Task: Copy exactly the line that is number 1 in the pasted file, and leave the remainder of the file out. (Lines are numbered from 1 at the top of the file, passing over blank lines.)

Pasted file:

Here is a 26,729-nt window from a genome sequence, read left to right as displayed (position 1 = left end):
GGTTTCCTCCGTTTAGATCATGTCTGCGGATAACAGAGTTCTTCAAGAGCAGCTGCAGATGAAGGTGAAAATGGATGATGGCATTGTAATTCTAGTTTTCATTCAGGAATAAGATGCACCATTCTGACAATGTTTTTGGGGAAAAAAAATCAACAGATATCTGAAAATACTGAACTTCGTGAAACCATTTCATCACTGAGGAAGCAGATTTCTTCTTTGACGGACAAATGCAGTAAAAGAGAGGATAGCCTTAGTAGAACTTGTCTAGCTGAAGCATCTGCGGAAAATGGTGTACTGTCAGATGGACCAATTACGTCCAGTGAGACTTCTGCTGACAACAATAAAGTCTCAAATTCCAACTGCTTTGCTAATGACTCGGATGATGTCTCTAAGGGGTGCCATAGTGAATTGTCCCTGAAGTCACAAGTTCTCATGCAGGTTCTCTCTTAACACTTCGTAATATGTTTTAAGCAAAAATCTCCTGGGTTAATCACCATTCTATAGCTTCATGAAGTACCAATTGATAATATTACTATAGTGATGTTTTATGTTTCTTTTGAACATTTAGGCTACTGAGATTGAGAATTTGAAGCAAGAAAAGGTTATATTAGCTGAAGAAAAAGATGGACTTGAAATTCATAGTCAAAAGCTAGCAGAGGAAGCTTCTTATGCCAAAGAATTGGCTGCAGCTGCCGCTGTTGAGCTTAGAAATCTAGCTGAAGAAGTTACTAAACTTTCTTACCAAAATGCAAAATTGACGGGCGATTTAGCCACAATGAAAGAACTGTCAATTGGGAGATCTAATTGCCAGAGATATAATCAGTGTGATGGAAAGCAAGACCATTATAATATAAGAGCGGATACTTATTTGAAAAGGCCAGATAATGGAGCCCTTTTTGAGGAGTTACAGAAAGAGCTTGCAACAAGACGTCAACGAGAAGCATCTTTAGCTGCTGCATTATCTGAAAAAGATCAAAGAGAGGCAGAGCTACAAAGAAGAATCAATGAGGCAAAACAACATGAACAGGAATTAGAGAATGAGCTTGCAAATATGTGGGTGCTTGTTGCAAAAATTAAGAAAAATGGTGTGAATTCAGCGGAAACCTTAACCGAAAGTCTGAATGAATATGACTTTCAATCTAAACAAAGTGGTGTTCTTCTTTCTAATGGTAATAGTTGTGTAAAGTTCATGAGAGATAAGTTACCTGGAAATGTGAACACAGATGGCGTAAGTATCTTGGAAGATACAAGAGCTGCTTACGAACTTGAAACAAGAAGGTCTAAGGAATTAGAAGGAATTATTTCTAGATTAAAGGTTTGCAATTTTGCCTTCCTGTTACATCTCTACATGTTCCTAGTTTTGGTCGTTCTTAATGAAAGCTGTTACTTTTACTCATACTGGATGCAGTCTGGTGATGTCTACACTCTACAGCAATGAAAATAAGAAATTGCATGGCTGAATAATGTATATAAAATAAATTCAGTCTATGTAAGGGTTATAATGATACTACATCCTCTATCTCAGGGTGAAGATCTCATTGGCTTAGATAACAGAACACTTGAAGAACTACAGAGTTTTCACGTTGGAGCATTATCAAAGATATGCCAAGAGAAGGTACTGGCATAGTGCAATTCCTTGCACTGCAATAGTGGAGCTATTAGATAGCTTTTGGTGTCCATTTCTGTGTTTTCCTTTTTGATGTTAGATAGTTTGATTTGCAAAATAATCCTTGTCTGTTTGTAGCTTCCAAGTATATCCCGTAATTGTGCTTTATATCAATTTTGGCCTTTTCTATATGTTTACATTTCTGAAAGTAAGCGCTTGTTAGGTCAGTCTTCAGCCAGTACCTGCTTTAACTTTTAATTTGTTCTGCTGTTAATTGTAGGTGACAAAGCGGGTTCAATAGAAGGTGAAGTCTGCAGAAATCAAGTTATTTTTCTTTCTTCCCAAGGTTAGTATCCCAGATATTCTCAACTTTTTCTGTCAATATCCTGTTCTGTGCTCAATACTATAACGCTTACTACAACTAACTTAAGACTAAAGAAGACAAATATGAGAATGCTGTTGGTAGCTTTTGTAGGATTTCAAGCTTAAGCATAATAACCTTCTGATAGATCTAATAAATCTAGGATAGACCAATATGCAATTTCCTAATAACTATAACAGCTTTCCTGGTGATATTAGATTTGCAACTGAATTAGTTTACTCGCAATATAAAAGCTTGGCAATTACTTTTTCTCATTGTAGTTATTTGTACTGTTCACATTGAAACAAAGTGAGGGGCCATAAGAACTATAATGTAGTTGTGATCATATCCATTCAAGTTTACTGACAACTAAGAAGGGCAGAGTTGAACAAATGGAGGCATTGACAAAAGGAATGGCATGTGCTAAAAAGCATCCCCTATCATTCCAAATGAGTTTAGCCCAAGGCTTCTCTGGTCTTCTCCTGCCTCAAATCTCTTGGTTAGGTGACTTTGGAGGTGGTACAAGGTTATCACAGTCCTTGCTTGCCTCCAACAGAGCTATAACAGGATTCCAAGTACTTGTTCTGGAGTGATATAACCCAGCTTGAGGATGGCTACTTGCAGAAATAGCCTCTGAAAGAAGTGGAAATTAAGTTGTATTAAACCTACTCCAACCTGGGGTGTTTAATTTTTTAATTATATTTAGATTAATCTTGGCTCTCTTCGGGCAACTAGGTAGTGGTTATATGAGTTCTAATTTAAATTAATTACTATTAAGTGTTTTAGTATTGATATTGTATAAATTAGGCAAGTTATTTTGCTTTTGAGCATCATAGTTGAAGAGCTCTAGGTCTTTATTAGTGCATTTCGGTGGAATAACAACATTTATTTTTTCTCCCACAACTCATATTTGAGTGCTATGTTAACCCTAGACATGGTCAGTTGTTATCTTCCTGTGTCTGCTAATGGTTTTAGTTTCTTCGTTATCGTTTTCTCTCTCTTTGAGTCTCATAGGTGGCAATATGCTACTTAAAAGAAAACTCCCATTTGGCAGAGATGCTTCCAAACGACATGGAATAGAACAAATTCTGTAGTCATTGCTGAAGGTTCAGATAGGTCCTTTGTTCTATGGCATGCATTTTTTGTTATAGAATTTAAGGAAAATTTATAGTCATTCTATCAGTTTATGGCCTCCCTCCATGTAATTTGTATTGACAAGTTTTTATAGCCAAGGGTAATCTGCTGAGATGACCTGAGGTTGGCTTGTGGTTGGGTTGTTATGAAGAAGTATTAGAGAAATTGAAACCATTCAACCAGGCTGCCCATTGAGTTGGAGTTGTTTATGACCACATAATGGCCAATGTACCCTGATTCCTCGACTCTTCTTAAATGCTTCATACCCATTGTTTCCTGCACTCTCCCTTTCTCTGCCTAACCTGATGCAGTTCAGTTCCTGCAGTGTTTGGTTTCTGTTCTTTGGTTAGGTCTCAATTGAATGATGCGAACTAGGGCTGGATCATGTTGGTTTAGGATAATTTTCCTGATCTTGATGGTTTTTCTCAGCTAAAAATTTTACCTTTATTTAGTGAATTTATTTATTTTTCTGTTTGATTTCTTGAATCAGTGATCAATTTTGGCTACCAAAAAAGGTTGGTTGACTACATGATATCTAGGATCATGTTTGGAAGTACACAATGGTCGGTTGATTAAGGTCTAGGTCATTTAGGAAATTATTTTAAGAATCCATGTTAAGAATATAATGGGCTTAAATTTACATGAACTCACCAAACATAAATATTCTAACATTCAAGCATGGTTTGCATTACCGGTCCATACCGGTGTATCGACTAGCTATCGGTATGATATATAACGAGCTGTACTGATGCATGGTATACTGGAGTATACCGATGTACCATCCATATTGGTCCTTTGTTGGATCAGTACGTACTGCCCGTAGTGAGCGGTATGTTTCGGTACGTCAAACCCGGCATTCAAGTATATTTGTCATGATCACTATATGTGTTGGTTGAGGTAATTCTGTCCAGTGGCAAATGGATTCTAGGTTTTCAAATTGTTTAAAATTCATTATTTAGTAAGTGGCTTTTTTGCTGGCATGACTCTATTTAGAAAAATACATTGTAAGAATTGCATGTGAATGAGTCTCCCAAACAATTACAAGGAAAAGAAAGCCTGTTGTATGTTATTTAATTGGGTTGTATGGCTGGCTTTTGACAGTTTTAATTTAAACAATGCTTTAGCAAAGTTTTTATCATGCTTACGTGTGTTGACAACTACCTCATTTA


Here is a 26,729-nt window from a genome sequence, read left to right as displayed (position 1 = left end):